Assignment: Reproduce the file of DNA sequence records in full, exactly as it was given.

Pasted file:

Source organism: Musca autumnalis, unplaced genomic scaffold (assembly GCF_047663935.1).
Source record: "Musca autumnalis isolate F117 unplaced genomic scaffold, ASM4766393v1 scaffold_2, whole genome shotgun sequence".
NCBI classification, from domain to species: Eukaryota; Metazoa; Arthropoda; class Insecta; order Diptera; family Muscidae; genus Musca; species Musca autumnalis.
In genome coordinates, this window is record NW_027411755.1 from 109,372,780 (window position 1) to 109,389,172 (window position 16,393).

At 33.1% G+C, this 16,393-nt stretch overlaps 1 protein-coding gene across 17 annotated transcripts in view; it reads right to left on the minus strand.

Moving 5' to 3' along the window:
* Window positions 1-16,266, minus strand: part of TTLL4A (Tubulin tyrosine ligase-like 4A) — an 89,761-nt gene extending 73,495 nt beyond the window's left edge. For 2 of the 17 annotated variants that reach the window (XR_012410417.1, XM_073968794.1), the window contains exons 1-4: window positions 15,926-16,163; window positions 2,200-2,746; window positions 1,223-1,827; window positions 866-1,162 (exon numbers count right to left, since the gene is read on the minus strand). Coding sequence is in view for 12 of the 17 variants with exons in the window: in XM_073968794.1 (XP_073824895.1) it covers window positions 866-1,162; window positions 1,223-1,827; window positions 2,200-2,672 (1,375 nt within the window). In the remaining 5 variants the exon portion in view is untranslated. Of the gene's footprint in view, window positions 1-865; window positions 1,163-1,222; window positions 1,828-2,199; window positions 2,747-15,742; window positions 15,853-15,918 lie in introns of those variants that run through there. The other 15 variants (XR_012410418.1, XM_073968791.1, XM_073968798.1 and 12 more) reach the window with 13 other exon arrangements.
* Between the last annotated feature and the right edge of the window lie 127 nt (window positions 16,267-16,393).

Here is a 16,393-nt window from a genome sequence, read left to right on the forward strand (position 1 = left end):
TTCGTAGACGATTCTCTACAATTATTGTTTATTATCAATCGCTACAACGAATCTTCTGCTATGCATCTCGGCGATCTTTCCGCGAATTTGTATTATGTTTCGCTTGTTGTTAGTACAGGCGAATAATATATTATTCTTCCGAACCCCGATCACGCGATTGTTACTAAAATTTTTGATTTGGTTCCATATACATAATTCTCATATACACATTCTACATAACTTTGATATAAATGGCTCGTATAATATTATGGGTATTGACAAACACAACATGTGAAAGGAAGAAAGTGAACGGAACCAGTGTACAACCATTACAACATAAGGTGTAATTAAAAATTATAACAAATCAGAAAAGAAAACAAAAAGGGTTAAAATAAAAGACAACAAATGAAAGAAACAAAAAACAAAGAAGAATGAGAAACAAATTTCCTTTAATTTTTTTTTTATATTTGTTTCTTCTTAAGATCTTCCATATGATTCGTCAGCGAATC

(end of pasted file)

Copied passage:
Source organism: Musca autumnalis, unplaced genomic scaffold (assembly GCF_047663935.1).
Source record: "Musca autumnalis isolate F117 unplaced genomic scaffold, ASM4766393v1 scaffold_2, whole genome shotgun sequence".
NCBI classification, from domain to species: Eukaryota; Metazoa; Arthropoda; class Insecta; order Diptera; family Muscidae; genus Musca; species Musca autumnalis.
In genome coordinates, this window is record NW_027411755.1 from 109,372,780 (window position 1) to 109,389,172 (window position 16,393).

At 33.1% G+C, this 16,393-nt stretch overlaps 1 protein-coding gene across 17 annotated transcripts in view; it reads right to left on the minus strand.

Moving 5' to 3' along the window:
* Window positions 1-16,266, minus strand: part of TTLL4A (Tubulin tyrosine ligase-like 4A) — an 89,761-nt gene extending 73,495 nt beyond the window's left edge. For 2 of the 17 annotated variants that reach the window (XR_012410417.1, XM_073968794.1), the window contains exons 1-4: window positions 15,926-16,163; window positions 2,200-2,746; window positions 1,223-1,827; window positions 866-1,162 (exon numbers count right to left, since the gene is read on the minus strand). Coding sequence is in view for 12 of the 17 variants with exons in the window: in XM_073968794.1 (XP_073824895.1) it covers window positions 866-1,162; window positions 1,223-1,827; window positions 2,200-2,672 (1,375 nt within the window). In the remaining 5 variants the exon portion in view is untranslated. Of the gene's footprint in view, window positions 1-865; window positions 1,163-1,222; window positions 1,828-2,199; window positions 2,747-15,742; window positions 15,853-15,918 lie in introns of those variants that run through there. The other 15 variants (XR_012410418.1, XM_073968791.1, XM_073968798.1 and 12 more) reach the window with 13 other exon arrangements.
* Between the last annotated feature and the right edge of the window lie 127 nt (window positions 16,267-16,393).

Here is a 16,393-nt window from a genome sequence, read left to right on the forward strand (position 1 = left end):
TTCGTAGACGATTCTCTACAATTATTGTTTATTATCAATCGCTACAACGAATCTTCTGCTATGCATCTCGGCGATCTTTCCGCGAATTTGTATTATGTTTCGCTTGTTGTTAGTACAGGCGAATAATATATTATTCTTCCGAACCCCGATCACGCGATTGTTACTAAAATTTTTGATTTGGTTCCATATACATAATTCTCATATACACATTCTACATAACTTTGATATAAATGGCTCGTATAATATTATGGGTATTGACAAACACAACATGTGAAAGGAAGAAAGTGAACGGAACCAGTGTACAACCATTACAACATAAGGTGTAATTAAAAATTATAACAAATCAGAAAAGAAAACAAAAAGGGTTAAAATAAAAGACAACAAATGAAAGAAACAAAAAACAAAGAAGAATGAGAAACAAATTTCCTTTAATTTTTTTTTTATATTTGTTTCTTCTTAAGATCTTCCATATGATTCGTCAGCGAATC